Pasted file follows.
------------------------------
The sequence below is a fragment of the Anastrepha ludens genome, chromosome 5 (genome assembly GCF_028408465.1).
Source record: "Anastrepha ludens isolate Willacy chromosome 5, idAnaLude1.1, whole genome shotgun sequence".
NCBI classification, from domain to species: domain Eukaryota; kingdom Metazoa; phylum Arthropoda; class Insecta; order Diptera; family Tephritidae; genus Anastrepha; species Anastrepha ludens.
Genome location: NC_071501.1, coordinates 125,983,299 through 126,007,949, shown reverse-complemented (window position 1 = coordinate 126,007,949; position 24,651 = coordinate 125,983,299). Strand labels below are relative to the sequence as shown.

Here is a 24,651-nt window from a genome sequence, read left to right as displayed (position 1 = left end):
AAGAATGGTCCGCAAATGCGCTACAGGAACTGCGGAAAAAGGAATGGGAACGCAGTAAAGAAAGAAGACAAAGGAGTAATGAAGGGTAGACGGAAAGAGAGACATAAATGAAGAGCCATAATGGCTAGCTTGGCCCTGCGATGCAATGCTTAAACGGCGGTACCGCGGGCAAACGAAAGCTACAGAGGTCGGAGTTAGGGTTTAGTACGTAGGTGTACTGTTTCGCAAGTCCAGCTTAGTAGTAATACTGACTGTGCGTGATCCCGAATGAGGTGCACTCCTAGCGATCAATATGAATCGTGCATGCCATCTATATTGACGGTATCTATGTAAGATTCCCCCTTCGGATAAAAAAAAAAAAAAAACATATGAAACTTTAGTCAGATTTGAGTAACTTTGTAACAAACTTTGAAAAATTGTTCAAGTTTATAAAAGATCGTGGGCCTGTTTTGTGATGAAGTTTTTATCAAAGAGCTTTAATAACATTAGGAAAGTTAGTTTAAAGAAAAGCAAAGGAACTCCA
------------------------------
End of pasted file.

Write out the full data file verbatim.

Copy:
The sequence below is a fragment of the Anastrepha ludens genome, chromosome 5 (genome assembly GCF_028408465.1).
Source record: "Anastrepha ludens isolate Willacy chromosome 5, idAnaLude1.1, whole genome shotgun sequence".
NCBI classification, from domain to species: domain Eukaryota; kingdom Metazoa; phylum Arthropoda; class Insecta; order Diptera; family Tephritidae; genus Anastrepha; species Anastrepha ludens.
Genome location: NC_071501.1, coordinates 125,983,299 through 126,007,949, shown reverse-complemented (window position 1 = coordinate 126,007,949; position 24,651 = coordinate 125,983,299). Strand labels below are relative to the sequence as shown.

Here is a 24,651-nt window from a genome sequence, read left to right as displayed (position 1 = left end):
AAGAATGGTCCGCAAATGCGCTACAGGAACTGCGGAAAAAGGAATGGGAACGCAGTAAAGAAAGAAGACAAAGGAGTAATGAAGGGTAGACGGAAAGAGAGACATAAATGAAGAGCCATAATGGCTAGCTTGGCCCTGCGATGCAATGCTTAAACGGCGGTACCGCGGGCAAACGAAAGCTACAGAGGTCGGAGTTAGGGTTTAGTACGTAGGTGTACTGTTTCGCAAGTCCAGCTTAGTAGTAATACTGACTGTGCGTGATCCCGAATGAGGTGCACTCCTAGCGATCAATATGAATCGTGCATGCCATCTATATTGACGGTATCTATGTAAGATTCCCCCTTCGGATAAAAAAAAAAAAAAAACATATGAAACTTTAGTCAGATTTGAGTAACTTTGTAACAAACTTTGAAAAATTGTTCAAGTTTATAAAAGATCGTGGGCCTGTTTTGTGATGAAGTTTTTATCAAAGAGCTTTAATAACATTAGGAAAGTTAGTTTAAAGAAAAGCAAAGGAACTCCA